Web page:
We've been tackling the topic of fears in eldercare and a diagnosis with dementia can be something feared even more than death. And it is a kind of death or loss of self. Dementia is an umbrella term for progressive brain disease and currently has no cure or even a way to slow it down. For families sitting with a new diagnosis there is a great deal of grieving as well as planning to do. The key here is to lean into the experience we fear and not run away from it. We must be careful not to let fear debilitate us or remove our presence from the situation when our compassion, creativity, and problem-solving faculties are needed the most.
Here are 7 tips for families going through a diagnosis with Alzheimer’s or other dementias:
No. 1 Get It Together
Gather and/ or create advance directives and core documents needed to make future decisions financial, logistical, and healthcare decisions. Your checklist should include:
- Durable Power of Attorney
- Financial Power of Attorney
- Healthcare Power of Attorney
- POLST (Physicians Orders for Life Sustaining Treatment)
- Living Will
- Living Trust
- Last Will and Testament
No. 2 Manage Online Presence
From banking logins to Facebook accounts, aging adults now have a growing online presence, which makes managing those accounts after death complicated for family. USA.gov actually advises you appoint someone you trust as your online executor and hand over all your passwords with a clear statement about how you’d like each account to be handled after your death. This may even be necessary to close some accounts. Common accounts to think about include:
- Online banking
- Utility accounts/ automatic bill pay
- Email accounts
- Facebook/ Twitter
- Amazon/ eBay/ iTunes and Apple ID
- Computer passwords
- Magazine subscription accounts
No.3 Talk Turkey
Not only will it be important to log all sources of income and ongoing bills, but families need to have the difficult conversations about the benefits and resources available and the costs of long-term care and healthcare. This is a crucial step in the process of making difficult choices that are best for your family.
No.4 Take Time to Remember & Be Family
Find ways to capture the stories and memories of your loved one. This can be done in many different ways such as recording the loved one telling an old family story, having fun professional family pictures taken, planning a family reunion, reading a favorite book together out loud, or just spending time together. It’s easy to get wrapped up in the details and focus our attention on the disease and care needs and not the person.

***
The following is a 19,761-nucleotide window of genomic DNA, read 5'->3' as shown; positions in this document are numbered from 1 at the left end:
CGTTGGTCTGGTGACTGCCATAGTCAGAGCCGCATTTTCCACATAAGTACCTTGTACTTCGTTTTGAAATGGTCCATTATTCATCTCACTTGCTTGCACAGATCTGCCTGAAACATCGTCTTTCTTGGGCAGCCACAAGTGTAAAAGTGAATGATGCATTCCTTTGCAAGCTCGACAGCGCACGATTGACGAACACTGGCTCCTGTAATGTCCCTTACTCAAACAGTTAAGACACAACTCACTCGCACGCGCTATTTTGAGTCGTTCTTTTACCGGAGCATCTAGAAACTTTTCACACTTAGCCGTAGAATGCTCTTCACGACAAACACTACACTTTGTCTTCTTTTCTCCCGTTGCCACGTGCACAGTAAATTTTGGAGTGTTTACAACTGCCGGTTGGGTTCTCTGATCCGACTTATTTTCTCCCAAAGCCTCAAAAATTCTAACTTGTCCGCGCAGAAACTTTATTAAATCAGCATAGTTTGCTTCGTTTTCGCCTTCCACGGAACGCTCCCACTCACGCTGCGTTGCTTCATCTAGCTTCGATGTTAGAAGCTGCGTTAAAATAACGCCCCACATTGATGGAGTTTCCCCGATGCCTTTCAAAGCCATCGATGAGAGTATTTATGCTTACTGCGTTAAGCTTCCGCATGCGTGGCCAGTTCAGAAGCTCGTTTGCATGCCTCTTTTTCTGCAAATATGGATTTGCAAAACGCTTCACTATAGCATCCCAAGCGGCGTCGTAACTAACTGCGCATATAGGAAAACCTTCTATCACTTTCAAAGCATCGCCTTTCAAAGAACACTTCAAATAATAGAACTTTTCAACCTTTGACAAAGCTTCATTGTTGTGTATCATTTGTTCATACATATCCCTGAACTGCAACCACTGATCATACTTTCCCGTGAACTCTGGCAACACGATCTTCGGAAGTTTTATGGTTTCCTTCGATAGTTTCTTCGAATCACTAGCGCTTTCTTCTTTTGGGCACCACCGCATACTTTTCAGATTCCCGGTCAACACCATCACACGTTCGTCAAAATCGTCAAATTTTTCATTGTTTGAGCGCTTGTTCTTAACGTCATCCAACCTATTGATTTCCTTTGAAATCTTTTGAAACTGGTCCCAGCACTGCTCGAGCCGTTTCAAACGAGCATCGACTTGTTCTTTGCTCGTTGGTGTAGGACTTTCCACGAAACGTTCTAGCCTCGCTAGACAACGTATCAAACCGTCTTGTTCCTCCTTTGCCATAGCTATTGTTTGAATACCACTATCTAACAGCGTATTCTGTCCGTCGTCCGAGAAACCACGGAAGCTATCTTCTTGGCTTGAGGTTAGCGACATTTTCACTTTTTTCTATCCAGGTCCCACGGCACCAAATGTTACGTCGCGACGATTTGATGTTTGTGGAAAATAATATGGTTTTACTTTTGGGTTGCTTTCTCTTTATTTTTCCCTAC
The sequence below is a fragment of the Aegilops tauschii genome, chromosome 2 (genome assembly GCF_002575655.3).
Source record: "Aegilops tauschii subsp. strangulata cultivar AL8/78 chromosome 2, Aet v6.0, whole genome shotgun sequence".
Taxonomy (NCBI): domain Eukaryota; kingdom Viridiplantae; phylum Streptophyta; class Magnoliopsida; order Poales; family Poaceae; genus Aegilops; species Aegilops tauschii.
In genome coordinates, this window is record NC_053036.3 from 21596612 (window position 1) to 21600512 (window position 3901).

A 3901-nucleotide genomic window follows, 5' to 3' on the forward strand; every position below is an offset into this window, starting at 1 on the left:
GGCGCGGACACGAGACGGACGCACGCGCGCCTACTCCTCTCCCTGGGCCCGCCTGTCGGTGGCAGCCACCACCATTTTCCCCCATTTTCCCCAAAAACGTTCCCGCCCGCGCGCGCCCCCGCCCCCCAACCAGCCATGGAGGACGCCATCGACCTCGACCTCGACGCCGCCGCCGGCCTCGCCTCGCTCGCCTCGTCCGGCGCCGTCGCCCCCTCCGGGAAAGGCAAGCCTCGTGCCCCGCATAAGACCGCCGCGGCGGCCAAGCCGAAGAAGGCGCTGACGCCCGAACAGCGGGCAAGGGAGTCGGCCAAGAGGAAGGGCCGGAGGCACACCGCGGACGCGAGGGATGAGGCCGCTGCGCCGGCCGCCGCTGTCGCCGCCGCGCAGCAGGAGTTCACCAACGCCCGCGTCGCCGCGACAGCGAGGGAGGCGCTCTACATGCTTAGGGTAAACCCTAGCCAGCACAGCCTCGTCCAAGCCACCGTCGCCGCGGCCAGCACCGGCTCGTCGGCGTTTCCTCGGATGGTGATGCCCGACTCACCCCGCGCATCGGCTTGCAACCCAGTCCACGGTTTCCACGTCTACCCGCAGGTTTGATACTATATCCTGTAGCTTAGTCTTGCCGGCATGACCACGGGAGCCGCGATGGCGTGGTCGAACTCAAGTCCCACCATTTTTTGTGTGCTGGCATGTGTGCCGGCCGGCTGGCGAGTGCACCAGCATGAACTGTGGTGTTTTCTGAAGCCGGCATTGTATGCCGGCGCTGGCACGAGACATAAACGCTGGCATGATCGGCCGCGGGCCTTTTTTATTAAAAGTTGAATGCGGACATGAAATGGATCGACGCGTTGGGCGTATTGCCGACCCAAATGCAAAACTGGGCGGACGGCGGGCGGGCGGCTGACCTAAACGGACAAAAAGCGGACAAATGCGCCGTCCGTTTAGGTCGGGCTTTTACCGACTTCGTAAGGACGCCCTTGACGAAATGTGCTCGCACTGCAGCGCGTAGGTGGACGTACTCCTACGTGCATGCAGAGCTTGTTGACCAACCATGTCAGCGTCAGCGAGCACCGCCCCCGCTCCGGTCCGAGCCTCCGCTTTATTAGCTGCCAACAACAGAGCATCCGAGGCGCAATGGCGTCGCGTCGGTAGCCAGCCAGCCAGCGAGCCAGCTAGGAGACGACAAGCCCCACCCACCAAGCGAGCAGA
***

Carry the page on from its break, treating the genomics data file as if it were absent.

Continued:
No. 5 Help Your Loved One Live as Long as they’re Alive
Even if they are not in the late stages of the disease, you can begin to think of ways to continue to engage loved ones with dementia in what they love. That might look like digging around for recordings of old favorite songs that are meaningful to their stories, putting together some family photo albums, packing up fun projects that might be engaging and calming, or planning some choice outings.
No. 6 Call in the Professionals
When it comes to creating a plan for care now and in the future, families are often responsible, but out of their league. Care Managers are eldercare experts and can provide family coaching and ongoing care management for individuals living with dementia. They can help those with dementia find appropriate living arrangements, tailored long-term care solutions, and support engagement in life. For families they can also help them navigate the changes in the disease, and education them on difficult behaviors, communication, and changing care needs. Care Managers are also able to mediate difficult family dynamics to help create consensus and an environment of supportive decision making.
No. 7 Reevaluate Home
It may be important for your loved one to age in place safely in their own home, or they may prefer to leave a house that is too big or not meeting their needs. Talk with your family about what would make them feel most at home and safe as they face the changes the disease will bring. Deciding what home looks like and means will also help shape care decisions in the future.
You Have Sound Options
If your loved one has been diagnosed with dementia, the road ahead can seem scary and full of unknowns. Don’t go alone. Here in the Puget Sound region, you have Sound Options for customized Memory Care. Our elite team of RN /MSW Care Managers and in-home caregivers make wherever you call home the safest place to age well. We’re here to support your family and remember you in all the choices ahead. Give us a call to consult today at 800.628.7649.
Published on July 24, 2015.